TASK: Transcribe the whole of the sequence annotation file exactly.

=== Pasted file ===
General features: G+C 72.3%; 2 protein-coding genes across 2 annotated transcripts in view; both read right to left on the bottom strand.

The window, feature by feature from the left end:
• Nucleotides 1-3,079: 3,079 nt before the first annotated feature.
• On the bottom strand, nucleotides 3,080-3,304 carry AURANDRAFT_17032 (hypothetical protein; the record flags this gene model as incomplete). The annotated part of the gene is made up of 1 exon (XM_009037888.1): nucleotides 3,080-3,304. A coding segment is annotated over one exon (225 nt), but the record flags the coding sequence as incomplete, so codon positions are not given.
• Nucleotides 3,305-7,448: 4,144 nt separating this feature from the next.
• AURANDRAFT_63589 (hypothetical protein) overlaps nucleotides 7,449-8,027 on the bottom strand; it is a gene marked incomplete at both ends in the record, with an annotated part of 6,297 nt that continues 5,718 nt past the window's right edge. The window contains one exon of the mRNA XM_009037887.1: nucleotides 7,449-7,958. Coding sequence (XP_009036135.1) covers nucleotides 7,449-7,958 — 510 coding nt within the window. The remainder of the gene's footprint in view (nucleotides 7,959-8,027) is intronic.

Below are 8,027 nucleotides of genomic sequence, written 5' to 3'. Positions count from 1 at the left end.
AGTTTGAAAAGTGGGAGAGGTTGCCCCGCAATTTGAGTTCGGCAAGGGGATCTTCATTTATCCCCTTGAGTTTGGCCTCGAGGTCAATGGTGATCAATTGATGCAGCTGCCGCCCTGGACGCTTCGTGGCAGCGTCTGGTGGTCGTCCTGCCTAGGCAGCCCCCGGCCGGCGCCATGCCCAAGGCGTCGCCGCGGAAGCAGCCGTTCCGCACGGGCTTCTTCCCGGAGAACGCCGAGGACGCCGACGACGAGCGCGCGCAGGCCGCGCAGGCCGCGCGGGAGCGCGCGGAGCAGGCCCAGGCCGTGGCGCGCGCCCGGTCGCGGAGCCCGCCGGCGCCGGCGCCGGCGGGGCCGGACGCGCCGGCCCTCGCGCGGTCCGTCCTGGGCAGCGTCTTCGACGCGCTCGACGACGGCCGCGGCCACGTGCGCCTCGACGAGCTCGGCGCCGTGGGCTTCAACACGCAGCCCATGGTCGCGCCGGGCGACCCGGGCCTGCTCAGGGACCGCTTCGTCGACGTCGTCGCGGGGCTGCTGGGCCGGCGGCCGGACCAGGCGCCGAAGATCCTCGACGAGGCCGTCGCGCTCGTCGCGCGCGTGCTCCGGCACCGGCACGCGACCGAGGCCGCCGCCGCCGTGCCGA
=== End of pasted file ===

General features: G+C 72.3%; 2 protein-coding genes across 2 annotated transcripts in view; both read right to left on the bottom strand.

The window, feature by feature from the left end:
• Nucleotides 1-3,079: 3,079 nt before the first annotated feature.
• On the bottom strand, nucleotides 3,080-3,304 carry AURANDRAFT_17032 (hypothetical protein; the record flags this gene model as incomplete). The annotated part of the gene is made up of 1 exon (XM_009037888.1): nucleotides 3,080-3,304. A coding segment is annotated over one exon (225 nt), but the record flags the coding sequence as incomplete, so codon positions are not given.
• Nucleotides 3,305-7,448: 4,144 nt separating this feature from the next.
• AURANDRAFT_63589 (hypothetical protein) overlaps nucleotides 7,449-8,027 on the bottom strand; it is a gene marked incomplete at both ends in the record, with an annotated part of 6,297 nt that continues 5,718 nt past the window's right edge. The window contains one exon of the mRNA XM_009037887.1: nucleotides 7,449-7,958. Coding sequence (XP_009036135.1) covers nucleotides 7,449-7,958 — 510 coding nt within the window. The remainder of the gene's footprint in view (nucleotides 7,959-8,027) is intronic.

Below are 8,027 nucleotides of genomic sequence, written 5' to 3'. Positions count from 1 at the left end.
AGTTTGAAAAGTGGGAGAGGTTGCCCCGCAATTTGAGTTCGGCAAGGGGATCTTCATTTATCCCCTTGAGTTTGGCCTCGAGGTCAATGGTGATCAATTGATGCAGCTGCCGCCCTGGACGCTTCGTGGCAGCGTCTGGTGGTCGTCCTGCCTAGGCAGCCCCCGGCCGGCGCCATGCCCAAGGCGTCGCCGCGGAAGCAGCCGTTCCGCACGGGCTTCTTCCCGGAGAACGCCGAGGACGCCGACGACGAGCGCGCGCAGGCCGCGCAGGCCGCGCGGGAGCGCGCGGAGCAGGCCCAGGCCGTGGCGCGCGCCCGGTCGCGGAGCCCGCCGGCGCCGGCGCCGGCGGGGCCGGACGCGCCGGCCCTCGCGCGGTCCGTCCTGGGCAGCGTCTTCGACGCGCTCGACGACGGCCGCGGCCACGTGCGCCTCGACGAGCTCGGCGCCGTGGGCTTCAACACGCAGCCCATGGTCGCGCCGGGCGACCCGGGCCTGCTCAGGGACCGCTTCGTCGACGTCGTCGCGGGGCTGCTGGGCCGGCGGCCGGACCAGGCGCCGAAGATCCTCGACGAGGCCGTCGCGCTCGTCGCGCGCGTGCTCCGGCACCGGCACGCGACCGAGGCCGCCGCCGCCGTGCCGA